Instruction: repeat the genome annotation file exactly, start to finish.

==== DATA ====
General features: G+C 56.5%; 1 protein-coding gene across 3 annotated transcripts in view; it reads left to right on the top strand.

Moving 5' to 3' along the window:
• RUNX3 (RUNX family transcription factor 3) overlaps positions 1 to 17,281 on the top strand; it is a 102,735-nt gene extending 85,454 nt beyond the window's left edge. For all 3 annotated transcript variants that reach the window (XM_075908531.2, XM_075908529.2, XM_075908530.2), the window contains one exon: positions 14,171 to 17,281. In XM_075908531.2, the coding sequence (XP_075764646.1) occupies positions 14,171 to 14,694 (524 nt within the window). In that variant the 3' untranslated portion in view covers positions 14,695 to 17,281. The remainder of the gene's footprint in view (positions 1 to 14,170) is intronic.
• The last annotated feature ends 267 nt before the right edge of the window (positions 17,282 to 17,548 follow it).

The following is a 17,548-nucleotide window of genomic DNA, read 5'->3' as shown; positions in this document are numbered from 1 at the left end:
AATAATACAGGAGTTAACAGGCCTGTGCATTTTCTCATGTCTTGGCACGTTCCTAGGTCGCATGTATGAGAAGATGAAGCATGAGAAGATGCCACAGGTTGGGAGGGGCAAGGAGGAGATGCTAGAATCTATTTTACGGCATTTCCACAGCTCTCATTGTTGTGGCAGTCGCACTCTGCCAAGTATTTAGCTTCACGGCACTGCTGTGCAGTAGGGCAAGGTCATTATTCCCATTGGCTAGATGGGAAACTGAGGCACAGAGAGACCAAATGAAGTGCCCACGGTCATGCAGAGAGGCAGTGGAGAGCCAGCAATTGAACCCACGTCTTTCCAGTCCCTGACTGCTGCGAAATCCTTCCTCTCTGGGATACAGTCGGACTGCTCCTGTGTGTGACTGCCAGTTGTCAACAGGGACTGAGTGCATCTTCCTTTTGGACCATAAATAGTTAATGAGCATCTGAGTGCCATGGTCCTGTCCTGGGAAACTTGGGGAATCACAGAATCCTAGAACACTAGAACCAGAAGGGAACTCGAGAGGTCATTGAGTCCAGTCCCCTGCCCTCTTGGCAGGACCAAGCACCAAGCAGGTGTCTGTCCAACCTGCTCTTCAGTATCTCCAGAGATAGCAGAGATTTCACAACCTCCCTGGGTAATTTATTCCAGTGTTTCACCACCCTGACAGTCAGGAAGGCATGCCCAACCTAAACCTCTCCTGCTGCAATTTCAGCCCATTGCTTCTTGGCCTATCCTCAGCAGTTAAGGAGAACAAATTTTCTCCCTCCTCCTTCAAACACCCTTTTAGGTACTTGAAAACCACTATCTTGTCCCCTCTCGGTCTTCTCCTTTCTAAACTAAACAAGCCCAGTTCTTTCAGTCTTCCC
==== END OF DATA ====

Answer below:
General features: G+C 56.5%; 1 protein-coding gene across 3 annotated transcripts in view; it reads left to right on the top strand.

Moving 5' to 3' along the window:
• RUNX3 (RUNX family transcription factor 3) overlaps positions 1 to 17,281 on the top strand; it is a 102,735-nt gene extending 85,454 nt beyond the window's left edge. For all 3 annotated transcript variants that reach the window (XM_075908531.2, XM_075908529.2, XM_075908530.2), the window contains one exon: positions 14,171 to 17,281. In XM_075908531.2, the coding sequence (XP_075764646.1) occupies positions 14,171 to 14,694 (524 nt within the window). In that variant the 3' untranslated portion in view covers positions 14,695 to 17,281. The remainder of the gene's footprint in view (positions 1 to 14,170) is intronic.
• The last annotated feature ends 267 nt before the right edge of the window (positions 17,282 to 17,548 follow it).

The following is a 17,548-nucleotide window of genomic DNA, read 5'->3' as shown; positions in this document are numbered from 1 at the left end:
AATAATACAGGAGTTAACAGGCCTGTGCATTTTCTCATGTCTTGGCACGTTCCTAGGTCGCATGTATGAGAAGATGAAGCATGAGAAGATGCCACAGGTTGGGAGGGGCAAGGAGGAGATGCTAGAATCTATTTTACGGCATTTCCACAGCTCTCATTGTTGTGGCAGTCGCACTCTGCCAAGTATTTAGCTTCACGGCACTGCTGTGCAGTAGGGCAAGGTCATTATTCCCATTGGCTAGATGGGAAACTGAGGCACAGAGAGACCAAATGAAGTGCCCACGGTCATGCAGAGAGGCAGTGGAGAGCCAGCAATTGAACCCACGTCTTTCCAGTCCCTGACTGCTGCGAAATCCTTCCTCTCTGGGATACAGTCGGACTGCTCCTGTGTGTGACTGCCAGTTGTCAACAGGGACTGAGTGCATCTTCCTTTTGGACCATAAATAGTTAATGAGCATCTGAGTGCCATGGTCCTGTCCTGGGAAACTTGGGGAATCACAGAATCCTAGAACACTAGAACCAGAAGGGAACTCGAGAGGTCATTGAGTCCAGTCCCCTGCCCTCTTGGCAGGACCAAGCACCAAGCAGGTGTCTGTCCAACCTGCTCTTCAGTATCTCCAGAGATAGCAGAGATTTCACAACCTCCCTGGGTAATTTATTCCAGTGTTTCACCACCCTGACAGTCAGGAAGGCATGCCCAACCTAAACCTCTCCTGCTGCAATTTCAGCCCATTGCTTCTTGGCCTATCCTCAGCAGTTAAGGAGAACAAATTTTCTCCCTCCTCCTTCAAACACCCTTTTAGGTACTTGAAAACCACTATCTTGTCCCCTCTCGGTCTTCTCCTTTCTAAACTAAACAAGCCCAGTTCTTTCAGTCTTCCC